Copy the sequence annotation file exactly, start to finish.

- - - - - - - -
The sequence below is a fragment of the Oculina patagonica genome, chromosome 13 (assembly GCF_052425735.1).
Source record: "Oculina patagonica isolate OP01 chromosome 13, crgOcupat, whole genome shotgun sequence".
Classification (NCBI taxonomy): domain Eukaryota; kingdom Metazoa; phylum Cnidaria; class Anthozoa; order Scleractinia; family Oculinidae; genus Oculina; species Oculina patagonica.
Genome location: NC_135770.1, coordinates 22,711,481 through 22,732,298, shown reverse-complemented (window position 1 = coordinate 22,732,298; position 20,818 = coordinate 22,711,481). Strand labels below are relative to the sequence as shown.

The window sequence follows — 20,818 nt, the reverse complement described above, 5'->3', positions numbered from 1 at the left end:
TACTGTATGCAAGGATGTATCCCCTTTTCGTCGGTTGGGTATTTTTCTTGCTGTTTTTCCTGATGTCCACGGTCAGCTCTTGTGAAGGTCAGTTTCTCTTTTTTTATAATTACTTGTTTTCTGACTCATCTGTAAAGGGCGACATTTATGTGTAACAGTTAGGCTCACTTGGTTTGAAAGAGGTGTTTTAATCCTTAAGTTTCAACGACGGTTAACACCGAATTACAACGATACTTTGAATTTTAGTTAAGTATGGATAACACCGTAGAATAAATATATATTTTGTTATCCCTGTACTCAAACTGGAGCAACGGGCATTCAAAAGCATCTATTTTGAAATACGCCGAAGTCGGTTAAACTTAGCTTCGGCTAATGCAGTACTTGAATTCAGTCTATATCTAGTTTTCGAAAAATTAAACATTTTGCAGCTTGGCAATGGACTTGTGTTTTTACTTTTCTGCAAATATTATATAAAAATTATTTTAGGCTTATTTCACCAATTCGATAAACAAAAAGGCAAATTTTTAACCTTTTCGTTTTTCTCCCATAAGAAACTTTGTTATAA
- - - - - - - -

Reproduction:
The sequence below is a fragment of the Oculina patagonica genome, chromosome 13 (assembly GCF_052425735.1).
Source record: "Oculina patagonica isolate OP01 chromosome 13, crgOcupat, whole genome shotgun sequence".
Classification (NCBI taxonomy): domain Eukaryota; kingdom Metazoa; phylum Cnidaria; class Anthozoa; order Scleractinia; family Oculinidae; genus Oculina; species Oculina patagonica.
Genome location: NC_135770.1, coordinates 22,711,481 through 22,732,298, shown reverse-complemented (window position 1 = coordinate 22,732,298; position 20,818 = coordinate 22,711,481). Strand labels below are relative to the sequence as shown.

The window sequence follows — 20,818 nt, the reverse complement described above, 5'->3', positions numbered from 1 at the left end:
TACTGTATGCAAGGATGTATCCCCTTTTCGTCGGTTGGGTATTTTTCTTGCTGTTTTTCCTGATGTCCACGGTCAGCTCTTGTGAAGGTCAGTTTCTCTTTTTTTATAATTACTTGTTTTCTGACTCATCTGTAAAGGGCGACATTTATGTGTAACAGTTAGGCTCACTTGGTTTGAAAGAGGTGTTTTAATCCTTAAGTTTCAACGACGGTTAACACCGAATTACAACGATACTTTGAATTTTAGTTAAGTATGGATAACACCGTAGAATAAATATATATTTTGTTATCCCTGTACTCAAACTGGAGCAACGGGCATTCAAAAGCATCTATTTTGAAATACGCCGAAGTCGGTTAAACTTAGCTTCGGCTAATGCAGTACTTGAATTCAGTCTATATCTAGTTTTCGAAAAATTAAACATTTTGCAGCTTGGCAATGGACTTGTGTTTTTACTTTTCTGCAAATATTATATAAAAATTATTTTAGGCTTATTTCACCAATTCGATAAACAAAAAGGCAAATTTTTAACCTTTTCGTTTTTCTCCCATAAGAAACTTTGTTATAA